• Francis Robertson
  • Rund Grocery
  • Hammond Rund
  • Salt Creek Bottoms
  • Carl Spicer
  • Mandy Spicer
  • Josh Stevens
  • Ma Steppins
  • Van Sullivan
  • Henry Swain
  • Glenn Turner
  • Sophia (Lucas) Vossmeyer
  • Alra (sic) Wheeler
  • James Williamson
  • Wilson’s Grocery

To access a copy of the June newsletter, contact Rhonda Dunn by phone at 812-988-2899 or webmail at https://www.browncountyhistorycenter.org/contact-us.html.  Bear in mind that the History Center is open Tuesday, Wednesday, Friday and Saturday from 11-4 PM.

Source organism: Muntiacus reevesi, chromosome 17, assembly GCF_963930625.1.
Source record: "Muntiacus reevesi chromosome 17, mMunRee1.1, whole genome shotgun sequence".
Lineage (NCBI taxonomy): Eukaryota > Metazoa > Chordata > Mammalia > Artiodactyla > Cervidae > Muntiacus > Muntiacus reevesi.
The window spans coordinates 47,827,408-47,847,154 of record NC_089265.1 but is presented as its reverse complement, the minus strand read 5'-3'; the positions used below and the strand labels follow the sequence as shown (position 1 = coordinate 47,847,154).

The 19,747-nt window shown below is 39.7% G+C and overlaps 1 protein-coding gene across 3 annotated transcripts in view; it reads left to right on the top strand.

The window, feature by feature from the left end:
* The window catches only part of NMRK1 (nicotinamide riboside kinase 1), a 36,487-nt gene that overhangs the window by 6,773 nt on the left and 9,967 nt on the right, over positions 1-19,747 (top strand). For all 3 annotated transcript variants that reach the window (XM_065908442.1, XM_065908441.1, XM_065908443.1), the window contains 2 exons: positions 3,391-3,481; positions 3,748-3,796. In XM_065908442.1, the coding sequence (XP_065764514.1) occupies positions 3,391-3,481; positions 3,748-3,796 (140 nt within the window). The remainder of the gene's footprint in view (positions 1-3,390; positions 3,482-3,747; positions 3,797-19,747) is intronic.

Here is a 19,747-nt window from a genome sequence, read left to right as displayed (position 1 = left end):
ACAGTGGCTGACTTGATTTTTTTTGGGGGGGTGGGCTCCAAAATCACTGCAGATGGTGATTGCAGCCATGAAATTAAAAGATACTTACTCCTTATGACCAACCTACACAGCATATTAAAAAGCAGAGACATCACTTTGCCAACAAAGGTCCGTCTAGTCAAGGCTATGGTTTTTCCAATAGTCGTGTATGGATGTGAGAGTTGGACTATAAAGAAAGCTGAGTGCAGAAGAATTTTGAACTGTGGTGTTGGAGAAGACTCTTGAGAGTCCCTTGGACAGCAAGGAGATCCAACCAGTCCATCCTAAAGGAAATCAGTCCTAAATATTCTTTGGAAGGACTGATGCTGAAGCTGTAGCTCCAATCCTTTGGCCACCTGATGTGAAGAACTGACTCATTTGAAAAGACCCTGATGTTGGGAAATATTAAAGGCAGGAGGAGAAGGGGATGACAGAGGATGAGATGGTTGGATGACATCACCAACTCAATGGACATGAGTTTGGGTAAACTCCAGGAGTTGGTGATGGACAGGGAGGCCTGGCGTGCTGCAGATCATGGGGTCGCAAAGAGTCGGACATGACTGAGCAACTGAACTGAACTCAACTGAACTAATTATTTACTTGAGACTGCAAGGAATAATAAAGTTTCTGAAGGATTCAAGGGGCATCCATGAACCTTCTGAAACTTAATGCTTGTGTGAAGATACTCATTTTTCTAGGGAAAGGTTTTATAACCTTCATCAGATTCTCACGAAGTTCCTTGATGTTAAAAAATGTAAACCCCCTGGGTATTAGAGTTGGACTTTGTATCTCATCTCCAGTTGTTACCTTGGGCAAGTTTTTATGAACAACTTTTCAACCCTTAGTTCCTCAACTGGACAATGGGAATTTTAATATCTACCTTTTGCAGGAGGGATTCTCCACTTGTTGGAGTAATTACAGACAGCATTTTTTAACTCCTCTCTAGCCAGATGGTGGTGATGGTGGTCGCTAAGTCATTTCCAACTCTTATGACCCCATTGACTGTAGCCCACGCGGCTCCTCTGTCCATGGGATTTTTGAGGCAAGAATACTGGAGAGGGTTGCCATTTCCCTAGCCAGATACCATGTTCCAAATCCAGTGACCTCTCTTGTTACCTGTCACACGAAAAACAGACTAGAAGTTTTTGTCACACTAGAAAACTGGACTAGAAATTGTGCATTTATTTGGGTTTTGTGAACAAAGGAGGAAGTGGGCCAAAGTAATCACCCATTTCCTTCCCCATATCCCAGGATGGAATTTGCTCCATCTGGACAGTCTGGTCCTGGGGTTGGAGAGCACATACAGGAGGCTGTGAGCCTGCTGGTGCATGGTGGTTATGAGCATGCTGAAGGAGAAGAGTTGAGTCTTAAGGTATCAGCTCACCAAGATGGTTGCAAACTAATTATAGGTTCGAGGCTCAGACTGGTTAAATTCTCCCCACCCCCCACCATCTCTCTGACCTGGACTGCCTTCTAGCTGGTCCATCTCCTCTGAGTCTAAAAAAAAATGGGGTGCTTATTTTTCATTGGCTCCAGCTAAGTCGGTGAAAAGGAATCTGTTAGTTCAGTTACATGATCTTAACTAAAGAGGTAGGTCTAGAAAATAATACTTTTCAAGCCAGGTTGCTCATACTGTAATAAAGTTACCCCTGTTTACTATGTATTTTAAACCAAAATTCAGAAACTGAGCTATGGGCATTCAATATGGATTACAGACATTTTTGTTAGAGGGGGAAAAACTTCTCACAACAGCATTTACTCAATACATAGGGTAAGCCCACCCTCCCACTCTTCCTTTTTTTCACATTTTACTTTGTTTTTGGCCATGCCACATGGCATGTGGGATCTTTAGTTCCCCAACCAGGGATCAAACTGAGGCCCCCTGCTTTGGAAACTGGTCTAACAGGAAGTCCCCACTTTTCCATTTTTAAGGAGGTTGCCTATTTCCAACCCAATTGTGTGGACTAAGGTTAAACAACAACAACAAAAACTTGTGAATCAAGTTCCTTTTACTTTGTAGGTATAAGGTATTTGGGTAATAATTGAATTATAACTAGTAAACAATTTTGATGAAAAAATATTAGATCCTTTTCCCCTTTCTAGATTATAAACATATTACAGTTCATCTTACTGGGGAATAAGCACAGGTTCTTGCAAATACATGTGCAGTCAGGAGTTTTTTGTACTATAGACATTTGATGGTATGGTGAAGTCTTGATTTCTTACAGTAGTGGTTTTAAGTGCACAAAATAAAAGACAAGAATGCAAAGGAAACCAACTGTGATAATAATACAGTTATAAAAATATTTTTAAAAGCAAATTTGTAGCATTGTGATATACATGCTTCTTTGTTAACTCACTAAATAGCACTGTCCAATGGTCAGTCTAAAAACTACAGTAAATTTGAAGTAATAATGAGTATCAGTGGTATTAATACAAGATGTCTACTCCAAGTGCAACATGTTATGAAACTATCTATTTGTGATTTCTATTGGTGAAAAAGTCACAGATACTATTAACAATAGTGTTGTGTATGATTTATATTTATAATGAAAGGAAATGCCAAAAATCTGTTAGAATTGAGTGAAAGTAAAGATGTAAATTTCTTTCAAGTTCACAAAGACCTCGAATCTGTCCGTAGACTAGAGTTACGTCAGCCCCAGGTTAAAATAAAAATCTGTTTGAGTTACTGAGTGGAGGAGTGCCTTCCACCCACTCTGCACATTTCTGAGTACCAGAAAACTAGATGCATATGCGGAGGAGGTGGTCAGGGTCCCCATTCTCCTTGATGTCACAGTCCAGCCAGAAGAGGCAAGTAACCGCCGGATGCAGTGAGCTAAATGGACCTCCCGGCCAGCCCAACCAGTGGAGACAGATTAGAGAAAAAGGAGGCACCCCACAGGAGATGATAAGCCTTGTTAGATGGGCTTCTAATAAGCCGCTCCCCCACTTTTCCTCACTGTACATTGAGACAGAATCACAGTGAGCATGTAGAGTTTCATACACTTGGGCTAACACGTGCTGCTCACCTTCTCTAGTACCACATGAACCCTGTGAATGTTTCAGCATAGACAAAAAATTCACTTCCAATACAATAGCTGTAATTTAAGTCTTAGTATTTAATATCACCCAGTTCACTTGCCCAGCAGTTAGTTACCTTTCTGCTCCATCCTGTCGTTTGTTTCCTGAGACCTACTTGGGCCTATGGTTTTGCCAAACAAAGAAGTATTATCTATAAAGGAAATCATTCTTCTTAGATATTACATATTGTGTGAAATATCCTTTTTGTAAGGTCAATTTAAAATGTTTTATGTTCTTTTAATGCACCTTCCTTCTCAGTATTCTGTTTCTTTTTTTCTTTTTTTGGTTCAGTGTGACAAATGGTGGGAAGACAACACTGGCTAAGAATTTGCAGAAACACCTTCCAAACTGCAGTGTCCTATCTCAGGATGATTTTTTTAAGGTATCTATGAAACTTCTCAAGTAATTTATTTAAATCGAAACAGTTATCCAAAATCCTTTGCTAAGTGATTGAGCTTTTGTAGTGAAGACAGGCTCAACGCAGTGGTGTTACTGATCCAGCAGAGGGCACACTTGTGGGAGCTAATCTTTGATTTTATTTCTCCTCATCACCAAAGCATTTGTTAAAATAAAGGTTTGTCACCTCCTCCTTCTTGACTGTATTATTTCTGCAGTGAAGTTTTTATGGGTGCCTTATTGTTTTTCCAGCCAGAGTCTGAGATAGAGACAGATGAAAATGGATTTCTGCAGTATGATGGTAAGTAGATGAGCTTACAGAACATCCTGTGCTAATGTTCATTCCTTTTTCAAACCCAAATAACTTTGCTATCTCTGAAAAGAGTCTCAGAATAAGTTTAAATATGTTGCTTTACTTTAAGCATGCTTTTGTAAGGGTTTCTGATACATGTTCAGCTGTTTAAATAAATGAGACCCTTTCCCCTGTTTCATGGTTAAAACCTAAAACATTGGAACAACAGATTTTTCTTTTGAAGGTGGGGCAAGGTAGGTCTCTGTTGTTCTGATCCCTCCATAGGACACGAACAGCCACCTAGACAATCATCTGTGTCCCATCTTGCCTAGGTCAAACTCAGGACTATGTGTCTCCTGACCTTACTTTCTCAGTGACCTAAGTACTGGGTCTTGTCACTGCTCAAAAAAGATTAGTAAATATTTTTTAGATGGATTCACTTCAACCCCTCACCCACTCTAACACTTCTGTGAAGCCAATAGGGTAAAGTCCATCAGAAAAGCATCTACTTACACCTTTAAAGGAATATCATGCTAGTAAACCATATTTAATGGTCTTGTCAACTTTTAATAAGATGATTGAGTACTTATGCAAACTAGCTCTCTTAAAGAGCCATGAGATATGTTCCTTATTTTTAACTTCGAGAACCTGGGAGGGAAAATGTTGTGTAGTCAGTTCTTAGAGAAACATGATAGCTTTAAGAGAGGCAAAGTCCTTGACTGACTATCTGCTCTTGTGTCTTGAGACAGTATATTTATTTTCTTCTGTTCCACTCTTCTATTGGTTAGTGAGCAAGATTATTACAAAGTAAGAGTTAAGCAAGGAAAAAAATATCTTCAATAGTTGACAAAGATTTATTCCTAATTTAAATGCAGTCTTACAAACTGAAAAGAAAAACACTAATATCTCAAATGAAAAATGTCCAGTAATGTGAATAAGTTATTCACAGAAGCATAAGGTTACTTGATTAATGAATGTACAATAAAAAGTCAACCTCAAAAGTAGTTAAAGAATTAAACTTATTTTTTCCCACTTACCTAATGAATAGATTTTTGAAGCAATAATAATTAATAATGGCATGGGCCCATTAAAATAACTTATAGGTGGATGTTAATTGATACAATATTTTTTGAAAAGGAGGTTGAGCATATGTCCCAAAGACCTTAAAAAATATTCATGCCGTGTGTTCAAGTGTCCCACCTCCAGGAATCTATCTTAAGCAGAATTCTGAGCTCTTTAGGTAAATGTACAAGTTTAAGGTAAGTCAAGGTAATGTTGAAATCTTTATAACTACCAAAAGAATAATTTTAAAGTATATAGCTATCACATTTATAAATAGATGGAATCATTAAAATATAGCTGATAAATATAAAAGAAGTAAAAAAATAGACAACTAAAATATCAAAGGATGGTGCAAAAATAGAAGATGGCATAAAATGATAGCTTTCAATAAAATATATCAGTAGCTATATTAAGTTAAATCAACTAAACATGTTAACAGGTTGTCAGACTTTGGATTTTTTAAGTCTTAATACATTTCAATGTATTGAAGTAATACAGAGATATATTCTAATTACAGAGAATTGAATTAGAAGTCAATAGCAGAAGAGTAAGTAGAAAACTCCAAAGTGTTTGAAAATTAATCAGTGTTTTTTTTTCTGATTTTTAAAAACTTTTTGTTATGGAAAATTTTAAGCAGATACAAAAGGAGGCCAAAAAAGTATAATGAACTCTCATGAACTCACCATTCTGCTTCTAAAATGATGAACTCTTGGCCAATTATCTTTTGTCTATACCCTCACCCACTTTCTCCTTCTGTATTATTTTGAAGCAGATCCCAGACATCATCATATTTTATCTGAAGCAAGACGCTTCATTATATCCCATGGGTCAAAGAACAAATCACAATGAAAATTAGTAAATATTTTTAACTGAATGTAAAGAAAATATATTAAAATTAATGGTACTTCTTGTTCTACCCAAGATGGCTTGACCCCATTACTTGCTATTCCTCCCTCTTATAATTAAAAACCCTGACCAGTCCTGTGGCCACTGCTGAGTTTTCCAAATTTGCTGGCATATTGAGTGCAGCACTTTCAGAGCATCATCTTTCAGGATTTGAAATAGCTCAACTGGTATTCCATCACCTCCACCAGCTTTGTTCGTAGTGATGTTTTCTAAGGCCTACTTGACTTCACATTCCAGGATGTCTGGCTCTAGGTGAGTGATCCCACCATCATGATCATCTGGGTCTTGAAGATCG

JOSEPH HENDERSON HONORED AS A REVOLUTIONARY WAR VETERAN

Blog post by Randi Richardson

A number of Revolutionary War veterans are buried in Monroe County including Joseph Henderson and his wife, Elizabeth, in the White Oak Cemetery.   On May 11, 2019, the Daniel Guthrie SAR Chapter of Bedford and the Bloomington DAR Chapter co-hosted a grave marking and re-dedication ceremony at Henderson’s gravesite.  April Legler, DAR Chapter regent, read a prepared sketch of Henderson compiled by Sheryl Vanderstel as noted below:

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Joseph Henderson’s tombstone at White Oak Cemetery is well worn but still legible as shown here.  Photo courtesy of April Legler.